If you wish to argue that all this is “mere opinion” you are at liberty to do so. But then, on those grounds, every belief beyond a perceptible concrete is “mere opinion” and there would be no point in trying to decide what should or should not be done in any situation.

Respectfully,
Jeff

JDPerren on December 19, 2008 at 6:27 PM

Paul:

UAW workers do not make $70 an hour. As far as that is concerned, the people working at Toyota do not make $48 an hour. That includes all their benefits, including health care. My understanding is that this help requires certain concessions on the part of workers.

BTW, how many people include their benefits when they calculate their wage? I know doctors make hundreds of dollars an hour, so do lawyers and so far as I know they will never be required to compete with anyone who makes a dime less than they themselves charge.

NO doubt, some changes need to be made to keep these companies viable, but if they go under now in the present economic climate millions of jobs could be lost. Most people just assume their jobs will not be among them. If and when it is their jobs on the line people tend to have a different view of these things.

Terrye on December 19, 2008 at 6:30 PM

Paul_in_NJ on December 19, 2008 at 6:22 PM

If you think sales being down almost 70% over last year has nothing to do with failure, you failed elementary school.

The reason for a Job Bank is so that workers can be found quickly when needed to boost production. It makes financial sense to keep them around even if they are never needed because the cost to find and train a skilled worker outweighs the cost of keeping one handy.

Please think about this issue. Understand that unions are not inherently bad. Union workers are not thieves. They most certainly didn’t cause Detroit’s current troubles.

Viscount_Bolingbroke on December 19, 2008 at 6:37 PM

John Hawkins on Mama Government. Worth pondering.

JDPerren on December 19, 2008 at 6:38 PM

JD:

Free market? The US government spends billions of dollars on health care that goes to doctors living in mansions and taking nice vacations in the tropics every year. And yet, they complain that they are barely making it…however, their lifestyles are not sustained by the market alone because average people could not afford to pay those prices.

In a case like this if we really want to talk about the market then be honest. Millions of people could suffer if these companies go under and most of those people are not even in the UAW. And most of the people who are so bound and determined to see these companies fail are more interested in their own philosophy than they are in the real life costs to others.

I think the biggest problem was not even subprime lending or labor costs, it was high energy costs that just bled the economy of capitol. There was no money for cars and mortgage payments and the economy suffered.

Terrye on December 19, 2008 at 6:50 PM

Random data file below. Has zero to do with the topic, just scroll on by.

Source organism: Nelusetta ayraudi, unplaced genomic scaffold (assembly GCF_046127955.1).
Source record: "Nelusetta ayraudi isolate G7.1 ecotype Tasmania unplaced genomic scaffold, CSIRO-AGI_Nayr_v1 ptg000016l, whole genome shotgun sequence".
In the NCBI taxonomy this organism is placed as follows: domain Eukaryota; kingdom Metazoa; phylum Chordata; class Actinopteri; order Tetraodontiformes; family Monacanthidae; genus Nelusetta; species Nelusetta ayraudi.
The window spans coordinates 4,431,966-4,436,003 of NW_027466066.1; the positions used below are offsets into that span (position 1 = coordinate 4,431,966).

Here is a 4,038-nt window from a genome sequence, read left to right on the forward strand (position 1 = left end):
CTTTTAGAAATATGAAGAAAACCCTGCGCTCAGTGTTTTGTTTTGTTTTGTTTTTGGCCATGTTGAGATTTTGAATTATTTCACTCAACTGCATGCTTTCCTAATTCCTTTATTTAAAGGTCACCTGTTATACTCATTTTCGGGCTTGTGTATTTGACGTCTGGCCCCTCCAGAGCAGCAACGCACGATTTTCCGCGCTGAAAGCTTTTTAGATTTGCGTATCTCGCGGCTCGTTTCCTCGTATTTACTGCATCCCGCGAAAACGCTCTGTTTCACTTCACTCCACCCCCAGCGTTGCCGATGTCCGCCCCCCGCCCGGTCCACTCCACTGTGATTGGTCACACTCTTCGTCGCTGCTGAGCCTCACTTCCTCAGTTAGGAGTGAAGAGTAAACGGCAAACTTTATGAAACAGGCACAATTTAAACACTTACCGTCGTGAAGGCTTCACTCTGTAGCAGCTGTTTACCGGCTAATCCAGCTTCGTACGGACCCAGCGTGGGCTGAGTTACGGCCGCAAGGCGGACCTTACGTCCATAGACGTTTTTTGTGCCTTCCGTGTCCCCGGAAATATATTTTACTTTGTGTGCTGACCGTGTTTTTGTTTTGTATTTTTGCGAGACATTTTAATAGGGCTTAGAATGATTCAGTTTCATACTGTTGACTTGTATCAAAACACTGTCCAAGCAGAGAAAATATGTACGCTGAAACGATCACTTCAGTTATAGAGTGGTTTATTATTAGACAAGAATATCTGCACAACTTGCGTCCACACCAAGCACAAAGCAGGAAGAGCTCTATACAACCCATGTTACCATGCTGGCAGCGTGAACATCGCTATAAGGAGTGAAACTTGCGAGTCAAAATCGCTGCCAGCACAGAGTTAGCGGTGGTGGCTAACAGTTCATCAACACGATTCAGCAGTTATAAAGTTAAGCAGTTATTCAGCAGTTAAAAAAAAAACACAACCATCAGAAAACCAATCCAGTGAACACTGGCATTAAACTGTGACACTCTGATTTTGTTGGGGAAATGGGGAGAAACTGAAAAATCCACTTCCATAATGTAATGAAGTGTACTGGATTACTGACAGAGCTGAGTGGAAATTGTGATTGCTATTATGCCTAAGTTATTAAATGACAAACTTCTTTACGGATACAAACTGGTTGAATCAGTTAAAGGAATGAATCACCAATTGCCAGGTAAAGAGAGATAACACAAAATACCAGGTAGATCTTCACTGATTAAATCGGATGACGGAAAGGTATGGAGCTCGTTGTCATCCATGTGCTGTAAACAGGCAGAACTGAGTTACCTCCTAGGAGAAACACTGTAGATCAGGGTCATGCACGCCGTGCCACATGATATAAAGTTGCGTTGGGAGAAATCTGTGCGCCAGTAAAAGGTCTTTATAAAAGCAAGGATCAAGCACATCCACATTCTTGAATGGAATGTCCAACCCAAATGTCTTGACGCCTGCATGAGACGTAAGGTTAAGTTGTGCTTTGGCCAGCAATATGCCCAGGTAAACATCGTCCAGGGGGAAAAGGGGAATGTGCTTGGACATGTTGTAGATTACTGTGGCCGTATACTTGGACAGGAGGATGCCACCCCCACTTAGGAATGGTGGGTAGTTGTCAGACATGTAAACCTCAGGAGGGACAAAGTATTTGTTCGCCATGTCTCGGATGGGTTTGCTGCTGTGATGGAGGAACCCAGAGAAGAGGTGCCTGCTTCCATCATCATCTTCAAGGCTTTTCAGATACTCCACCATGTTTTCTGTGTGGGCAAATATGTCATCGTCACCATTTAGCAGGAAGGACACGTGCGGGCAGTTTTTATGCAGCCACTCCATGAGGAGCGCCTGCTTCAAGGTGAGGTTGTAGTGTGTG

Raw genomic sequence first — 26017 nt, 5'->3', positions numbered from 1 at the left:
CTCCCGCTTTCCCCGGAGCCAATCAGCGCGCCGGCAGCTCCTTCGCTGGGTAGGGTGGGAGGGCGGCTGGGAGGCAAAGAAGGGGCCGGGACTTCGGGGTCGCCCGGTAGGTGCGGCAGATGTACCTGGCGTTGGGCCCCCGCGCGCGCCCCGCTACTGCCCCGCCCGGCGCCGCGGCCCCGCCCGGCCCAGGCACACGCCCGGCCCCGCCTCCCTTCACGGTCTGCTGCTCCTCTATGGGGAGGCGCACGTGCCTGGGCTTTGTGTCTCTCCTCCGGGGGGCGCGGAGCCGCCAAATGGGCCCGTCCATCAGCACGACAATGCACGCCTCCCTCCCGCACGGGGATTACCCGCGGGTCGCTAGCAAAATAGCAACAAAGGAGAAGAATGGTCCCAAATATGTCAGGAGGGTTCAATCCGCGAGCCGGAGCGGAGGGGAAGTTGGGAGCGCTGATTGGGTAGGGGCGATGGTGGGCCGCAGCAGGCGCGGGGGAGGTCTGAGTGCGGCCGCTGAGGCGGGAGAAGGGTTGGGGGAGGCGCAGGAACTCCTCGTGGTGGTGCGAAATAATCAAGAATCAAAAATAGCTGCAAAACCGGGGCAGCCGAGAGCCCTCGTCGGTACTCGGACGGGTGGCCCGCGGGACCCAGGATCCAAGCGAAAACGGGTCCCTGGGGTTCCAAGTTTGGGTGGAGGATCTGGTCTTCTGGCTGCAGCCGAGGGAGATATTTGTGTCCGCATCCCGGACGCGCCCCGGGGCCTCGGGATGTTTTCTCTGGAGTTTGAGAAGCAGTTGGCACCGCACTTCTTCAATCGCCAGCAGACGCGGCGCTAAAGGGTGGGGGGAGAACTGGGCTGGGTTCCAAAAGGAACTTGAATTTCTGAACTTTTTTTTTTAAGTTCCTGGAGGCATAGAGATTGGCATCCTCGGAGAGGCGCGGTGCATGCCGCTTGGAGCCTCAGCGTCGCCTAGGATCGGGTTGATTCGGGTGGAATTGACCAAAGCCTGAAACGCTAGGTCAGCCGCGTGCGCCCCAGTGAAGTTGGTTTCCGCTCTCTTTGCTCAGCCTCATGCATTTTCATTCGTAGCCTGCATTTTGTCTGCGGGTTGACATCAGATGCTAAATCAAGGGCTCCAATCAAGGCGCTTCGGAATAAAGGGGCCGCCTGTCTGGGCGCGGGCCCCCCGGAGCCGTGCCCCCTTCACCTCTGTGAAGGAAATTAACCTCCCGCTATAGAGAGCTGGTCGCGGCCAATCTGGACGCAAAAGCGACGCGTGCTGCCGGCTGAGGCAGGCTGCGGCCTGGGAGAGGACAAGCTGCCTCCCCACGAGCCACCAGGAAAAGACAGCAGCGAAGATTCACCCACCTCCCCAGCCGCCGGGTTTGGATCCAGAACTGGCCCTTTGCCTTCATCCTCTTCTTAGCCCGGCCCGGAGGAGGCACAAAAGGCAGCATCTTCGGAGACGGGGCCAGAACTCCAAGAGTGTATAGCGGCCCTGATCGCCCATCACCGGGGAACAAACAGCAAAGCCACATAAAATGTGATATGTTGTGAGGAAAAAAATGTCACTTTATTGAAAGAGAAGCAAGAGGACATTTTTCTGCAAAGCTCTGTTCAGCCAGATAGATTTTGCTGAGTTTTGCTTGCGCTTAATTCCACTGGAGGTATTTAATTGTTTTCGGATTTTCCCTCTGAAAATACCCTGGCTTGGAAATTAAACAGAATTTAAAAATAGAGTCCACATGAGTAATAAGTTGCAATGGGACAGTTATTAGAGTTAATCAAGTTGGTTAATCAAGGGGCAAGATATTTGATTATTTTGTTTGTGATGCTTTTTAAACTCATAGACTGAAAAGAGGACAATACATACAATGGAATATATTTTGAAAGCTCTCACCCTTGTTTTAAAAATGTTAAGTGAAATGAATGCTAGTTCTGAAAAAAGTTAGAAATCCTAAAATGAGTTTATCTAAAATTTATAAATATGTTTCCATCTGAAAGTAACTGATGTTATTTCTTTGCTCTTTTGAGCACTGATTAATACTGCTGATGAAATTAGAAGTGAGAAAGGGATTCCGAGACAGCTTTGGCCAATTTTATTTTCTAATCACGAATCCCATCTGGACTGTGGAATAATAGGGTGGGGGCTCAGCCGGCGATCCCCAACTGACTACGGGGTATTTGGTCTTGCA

“A wise and frugal government… shall restrain men from injuring one another, shall leave them otherwise free to regulate their own pursuits of industry and improvement, and shall not take from the mouth of labor the bread it has earned. This is the sum of good government.” — Thomas Jefferson, First Inaugural Address, March 4, 1801

JDPerren on December 19, 2008 at 6:51 PM

Terrye,

I do not believe the government should be making billions in health care payments either. Do you think that because the system is less than ideal we should continue to move in the wrong direction?

But my interest is not solely in supporting a philosophy as some abstract ideal applicable only in a perfect world. It has consequences every day, every minute for real people everywhere.

I outlined a few alternatives that would help keep the car companies afloat. I could list literally hundreds and bore everyone here. You seem to be assuming that a Federal loan is the only tool the government has to help resolve a problem which — while we’re being honest let us admit – they had a huge hand in creating in the first place.

No corporate welfare for anyone, for any reason. Not health care providers, not agriculture businesses, not car companies, not investment banks or mortgage lenders. No one. It’s wrong, and it’s impractical. This is not “mere opinion,” it is a conclusion based on long personal experience, depth of study in economics and philosophy, and a fair time spent looking at the history of the past few centuries of the U.S. and elsewhere.

Take the railroads during the 19th century, just as one quick example. Dozens of railroad executives went hat in hand to the Feds and State governments for subsidies, bailouts, and special favors. They misappropriated funds, bribed politicians, misplanned routes, went bankrupt, and generally made a mess of one of the most essential business arenas of the period. J.J. Hill said No Thanks to all government assistance and successfully stayed afloat through several serious downturns. He also helped create jobs, transportation, and several large cities because he took this principled stand and applied his own genius.

It’s not like there is no precedent to guide us here. Look to history.

Why, just as one thing to consider, do you think Ford is not nearly in such a mess as the other two? Philosophy is the most practical thing in the world.

Respectfully,
Jeff

JDPerren on December 19, 2008 at 7:08 PM

If they go under because they do not have working capitol then how can they pay back the loans?????????

Rick007 on December 19, 2008 at 7:17 PM

The same stupidity that supported the original Tarp bailouts, with all the attendant hobgoblins warning of Armageddon, are currently at work as regards the auto industry. In fact the same people who chirped then are chirping now with the same warnings screaming at the top of their lungs FIRE. As usual they do it without thinking.